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Inheriting Uncle Bart

by Linda Ramos

Having my uncle move in with us was a nightmare for me!

    I yawn and stretch and run my fingers through a tangled mop of hair. With eyes half-closed I pull open my bedroom door to head for the bathroom. A long, warm shower will help get me going.
    “Good morning, Lin!” a voice booms.
    I find myself facing Uncle Bart in the narrow hallway. “Mornin’,” I mumble, as I grope at my robe and retreat into my room. “You go first,” I say as I close the door.
    I sigh impatiently and flop onto my bed. A growling sound escapes from my throat as I chastise myself for being so reckless. My recent goal in life has become avoiding Uncle Bart. I thought I’d developed pretty good radar concerning his whereabouts.
    It’s only been a few weeks since Uncle Bart moved in, and I’m still not quite used to him being around all the time.
    I remember a time when he was the favorite uncle of my cousins and me.     He was just like a big kid. When we visited my grandparents’ farm, he played his favorite game of Old Maid with us, looked for kittens in the haymow, and snitched goodies from Grandma’s kitchen cabinet. By the time we were 8 or 9, we’d all outgrown him.
    When Grandpa and Grandma died, they left behind an old farm on a dead-end road, a few antiques, a legacy of faithfulness to each other and to God, and Uncle Bart, whom we inherited.
    My mother cleared out the spare room and set up a nice bedroom for Uncle Bart across the hall from mine.
    It’s awkward sometimes, because Uncle Bart doesn’t always know his place in our house. He butts into conversations. He hangs around when you just want to be left alone to watch TV. He talks incessantly. My Mom has gently tried to curb his penchant for chatter, not so much because she can’t handle it, but because she’s sensitive to the limits to which others, namely I, can handle it. And every afternoon when he comes home from his group activity, you’d swear he’d just spent the day at Disney World. Who knew that arts and crafts with the “special” people could be so exciting? It just never gets old for him.
    Finally I hear the bathroom door open. I listen for his heavy footfalls descending the stairs. The coast is clear.
    After I shower and dress I feel more cheerful. Then as I head downstairs, I hear his voice echoing from the kitchen. I pause on the step and sigh. I thought he’d be outside by now, leaving me to eat my breakfast in peace.
He’s talking with my mom. I almost turn around to head back up when I hear something in the conversation that catches my attention.
    “And . . . and . . . someday when we go to heaven, then we’ll all be the same. I won’t be different anymore, ain’t that right? I’ll be smart, just like you’re smart, and like Linda is smart, ain’t that right, Connie?”
    “That’s right, Barty,” my Mom answers kindly. “All of us will be smarter than we’ve ever been before. But being honest and kind is more important than what you’d call being smart.”
    “Yeah,” Uncle Bart agrees. “That’s what Pa always said.”
I hear heavy footsteps, and then the door closes. I perch a few moments longer on the step, mulling over Uncle Bart’s observations.
When I enter the kitchen, my mom is gazing out the window over the sink, her hands submerged in dishwashing suds. She does her task automatically. Her thoughts are clearly elsewhere.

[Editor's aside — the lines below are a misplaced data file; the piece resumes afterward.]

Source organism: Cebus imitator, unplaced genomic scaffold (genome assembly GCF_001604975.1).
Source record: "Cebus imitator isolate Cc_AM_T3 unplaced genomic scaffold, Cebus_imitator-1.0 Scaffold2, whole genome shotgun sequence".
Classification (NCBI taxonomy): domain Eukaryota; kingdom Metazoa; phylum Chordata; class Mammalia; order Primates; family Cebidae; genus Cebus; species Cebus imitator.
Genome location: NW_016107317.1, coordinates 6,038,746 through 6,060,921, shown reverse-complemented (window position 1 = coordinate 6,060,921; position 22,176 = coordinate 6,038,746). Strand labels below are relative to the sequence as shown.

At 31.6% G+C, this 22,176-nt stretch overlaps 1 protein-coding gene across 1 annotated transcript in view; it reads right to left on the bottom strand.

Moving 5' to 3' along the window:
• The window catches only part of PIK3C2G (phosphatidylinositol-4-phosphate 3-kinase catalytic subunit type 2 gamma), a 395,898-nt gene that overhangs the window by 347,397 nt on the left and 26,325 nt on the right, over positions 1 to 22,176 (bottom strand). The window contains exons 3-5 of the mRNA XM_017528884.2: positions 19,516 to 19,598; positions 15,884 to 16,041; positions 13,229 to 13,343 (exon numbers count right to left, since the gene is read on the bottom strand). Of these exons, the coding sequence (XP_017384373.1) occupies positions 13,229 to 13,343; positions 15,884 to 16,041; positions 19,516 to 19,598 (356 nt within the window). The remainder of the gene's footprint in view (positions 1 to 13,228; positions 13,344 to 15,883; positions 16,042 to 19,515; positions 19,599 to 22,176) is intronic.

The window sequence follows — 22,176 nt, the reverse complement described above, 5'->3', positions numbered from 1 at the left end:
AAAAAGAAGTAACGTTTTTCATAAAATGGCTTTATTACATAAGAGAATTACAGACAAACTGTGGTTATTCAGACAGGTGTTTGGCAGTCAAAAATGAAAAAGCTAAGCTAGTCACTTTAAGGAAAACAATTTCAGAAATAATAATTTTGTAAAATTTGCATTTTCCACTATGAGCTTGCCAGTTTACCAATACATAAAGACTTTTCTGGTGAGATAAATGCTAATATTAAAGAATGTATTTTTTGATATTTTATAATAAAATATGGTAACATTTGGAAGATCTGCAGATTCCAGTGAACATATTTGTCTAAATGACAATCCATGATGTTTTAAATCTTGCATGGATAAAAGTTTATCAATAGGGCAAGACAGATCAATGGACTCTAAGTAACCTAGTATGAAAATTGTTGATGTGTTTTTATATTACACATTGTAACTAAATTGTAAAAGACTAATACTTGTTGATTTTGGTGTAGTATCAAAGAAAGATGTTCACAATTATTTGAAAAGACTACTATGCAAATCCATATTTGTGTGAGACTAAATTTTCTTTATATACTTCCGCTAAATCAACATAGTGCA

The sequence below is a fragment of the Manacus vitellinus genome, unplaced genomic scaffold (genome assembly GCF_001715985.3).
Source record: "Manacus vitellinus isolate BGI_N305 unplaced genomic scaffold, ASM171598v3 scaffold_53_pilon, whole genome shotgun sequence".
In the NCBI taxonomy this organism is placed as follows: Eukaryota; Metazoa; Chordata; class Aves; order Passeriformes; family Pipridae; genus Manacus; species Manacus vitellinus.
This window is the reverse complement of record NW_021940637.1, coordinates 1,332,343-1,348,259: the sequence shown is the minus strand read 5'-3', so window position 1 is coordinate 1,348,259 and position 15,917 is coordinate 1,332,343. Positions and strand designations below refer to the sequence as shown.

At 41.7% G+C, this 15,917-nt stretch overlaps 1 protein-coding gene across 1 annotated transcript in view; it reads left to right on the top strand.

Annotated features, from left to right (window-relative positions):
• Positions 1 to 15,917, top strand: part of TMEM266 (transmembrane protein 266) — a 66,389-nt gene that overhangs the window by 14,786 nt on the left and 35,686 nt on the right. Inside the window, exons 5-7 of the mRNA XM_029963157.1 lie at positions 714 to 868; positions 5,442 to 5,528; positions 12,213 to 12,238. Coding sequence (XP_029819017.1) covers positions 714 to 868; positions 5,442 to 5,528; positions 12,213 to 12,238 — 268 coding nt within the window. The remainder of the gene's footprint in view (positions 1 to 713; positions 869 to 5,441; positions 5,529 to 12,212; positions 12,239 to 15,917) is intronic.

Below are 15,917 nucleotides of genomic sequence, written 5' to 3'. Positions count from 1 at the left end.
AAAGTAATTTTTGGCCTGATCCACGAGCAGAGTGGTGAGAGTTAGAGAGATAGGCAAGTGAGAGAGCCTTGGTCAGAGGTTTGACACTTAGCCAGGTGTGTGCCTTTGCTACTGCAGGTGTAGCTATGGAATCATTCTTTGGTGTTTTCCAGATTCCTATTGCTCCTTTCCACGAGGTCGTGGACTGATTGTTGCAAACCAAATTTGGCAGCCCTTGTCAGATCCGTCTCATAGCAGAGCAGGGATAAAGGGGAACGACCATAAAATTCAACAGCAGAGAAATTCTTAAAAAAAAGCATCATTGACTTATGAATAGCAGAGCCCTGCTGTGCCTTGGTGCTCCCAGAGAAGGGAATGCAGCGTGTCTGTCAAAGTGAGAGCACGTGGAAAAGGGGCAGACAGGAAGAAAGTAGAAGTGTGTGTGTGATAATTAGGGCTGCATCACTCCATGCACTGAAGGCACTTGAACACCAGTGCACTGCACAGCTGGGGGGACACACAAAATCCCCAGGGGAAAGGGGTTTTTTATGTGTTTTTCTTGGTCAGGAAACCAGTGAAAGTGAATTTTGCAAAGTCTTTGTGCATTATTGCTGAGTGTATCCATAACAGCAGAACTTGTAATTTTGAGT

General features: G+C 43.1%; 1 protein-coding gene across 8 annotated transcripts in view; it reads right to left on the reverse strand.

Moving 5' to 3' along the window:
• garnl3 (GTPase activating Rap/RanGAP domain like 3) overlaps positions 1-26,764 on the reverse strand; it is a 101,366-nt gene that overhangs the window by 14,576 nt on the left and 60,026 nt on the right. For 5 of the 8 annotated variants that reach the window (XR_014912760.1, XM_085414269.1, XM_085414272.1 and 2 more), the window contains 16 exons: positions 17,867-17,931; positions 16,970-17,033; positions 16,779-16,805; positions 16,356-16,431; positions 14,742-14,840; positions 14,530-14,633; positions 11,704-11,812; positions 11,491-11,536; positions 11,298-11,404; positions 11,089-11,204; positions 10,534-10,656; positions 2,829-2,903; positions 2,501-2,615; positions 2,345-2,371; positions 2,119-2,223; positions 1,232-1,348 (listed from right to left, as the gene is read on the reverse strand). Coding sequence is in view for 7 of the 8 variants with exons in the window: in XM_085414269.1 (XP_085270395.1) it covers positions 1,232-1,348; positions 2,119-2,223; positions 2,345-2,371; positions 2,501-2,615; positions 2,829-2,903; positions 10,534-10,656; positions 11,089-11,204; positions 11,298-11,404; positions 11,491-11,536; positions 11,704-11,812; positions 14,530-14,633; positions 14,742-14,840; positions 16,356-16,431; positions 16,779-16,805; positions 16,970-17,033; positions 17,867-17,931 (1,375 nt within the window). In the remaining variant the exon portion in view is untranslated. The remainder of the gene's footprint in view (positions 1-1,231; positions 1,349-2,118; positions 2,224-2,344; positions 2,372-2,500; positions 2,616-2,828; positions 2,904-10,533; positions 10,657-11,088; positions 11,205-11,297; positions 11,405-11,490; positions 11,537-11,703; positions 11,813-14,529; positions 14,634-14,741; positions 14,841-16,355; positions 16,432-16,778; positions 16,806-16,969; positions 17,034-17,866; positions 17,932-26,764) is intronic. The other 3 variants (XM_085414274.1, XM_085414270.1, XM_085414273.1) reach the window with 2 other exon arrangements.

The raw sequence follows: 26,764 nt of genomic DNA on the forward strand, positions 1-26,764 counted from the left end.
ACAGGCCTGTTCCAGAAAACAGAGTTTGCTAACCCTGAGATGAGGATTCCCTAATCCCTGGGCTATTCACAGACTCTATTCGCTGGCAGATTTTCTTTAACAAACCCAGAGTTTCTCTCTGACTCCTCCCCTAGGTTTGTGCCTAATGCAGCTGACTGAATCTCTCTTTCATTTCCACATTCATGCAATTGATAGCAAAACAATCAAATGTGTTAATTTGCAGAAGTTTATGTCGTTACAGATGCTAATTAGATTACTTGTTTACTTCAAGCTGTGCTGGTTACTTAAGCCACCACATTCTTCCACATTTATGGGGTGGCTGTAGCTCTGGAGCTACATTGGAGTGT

There’s so much I’d like to say to her— that I’m proud of her and the way she is with Uncle Bart. She’s such a good example, and I’m sorry for not really doing my part to help make this transition easier in all of our lives.
    Just when I open my mouth to speak, Uncle Bart bursts through the door. My first instinct is to cruise out of sight, but this time I will myself to stay.
    “Good morning, Uncle Bart,” I hear myself say in as cheerful a voice as I can pull off.
    “Oh, there you are!” he says to me. He eagerly strides over and slides something across the counter in my direction. “I made that for you in arts and crafts.” Without another word he turns and clomps out again.
    I reach down and pick up a heart made of plastic canvas and brightly colored yarn. The stitches are uneven, and the color com-bination clashes, yet it’s a beautiful thing. As I stare at Uncle Bart’s spontaneous gift, I am needled with a sense of shame.
    The words of Jesus knock at my brain: “Whatever you did for one of the least of these . . . you did for me” (Matthew 25:40).
    I’d been thinking of my uncle as an intrusion into my pampered life. Yet Uncle Bart is the one who honored Jesus in making and giving me his gift, totally ignoring my self-centered attitude of these past few weeks. I guess that means I’m the one who is “the least of these.”
    My mom glances over her shoulder at me. She sees the colorful object in my hands and, with a look of amusement on her face, she says, “Well, that was nice of your Uncle Bart, wasn’t it?”
    “Yes, Mom,” I say, and I’m not even kidding. “It sure was.”
    This story won first place in the General Prose category of the 2007 Insight Writing Contest.

    Linda Ramos is an instructor of English as a Second Language (ESL). Previously she taught art and photography at Broadview Academy in Illinois. She loves to draw, do black-and-white photography, listen to all kinds of music, and write stories. She says, “I’m married to a great guy and have an amazing two-year-old son.” In case you’re wondering, Uncle Bart still lives with Linda’s parents and makes gifts for family members in his arts and crafts classes. Linda writes from De Pere, Wisconsin.

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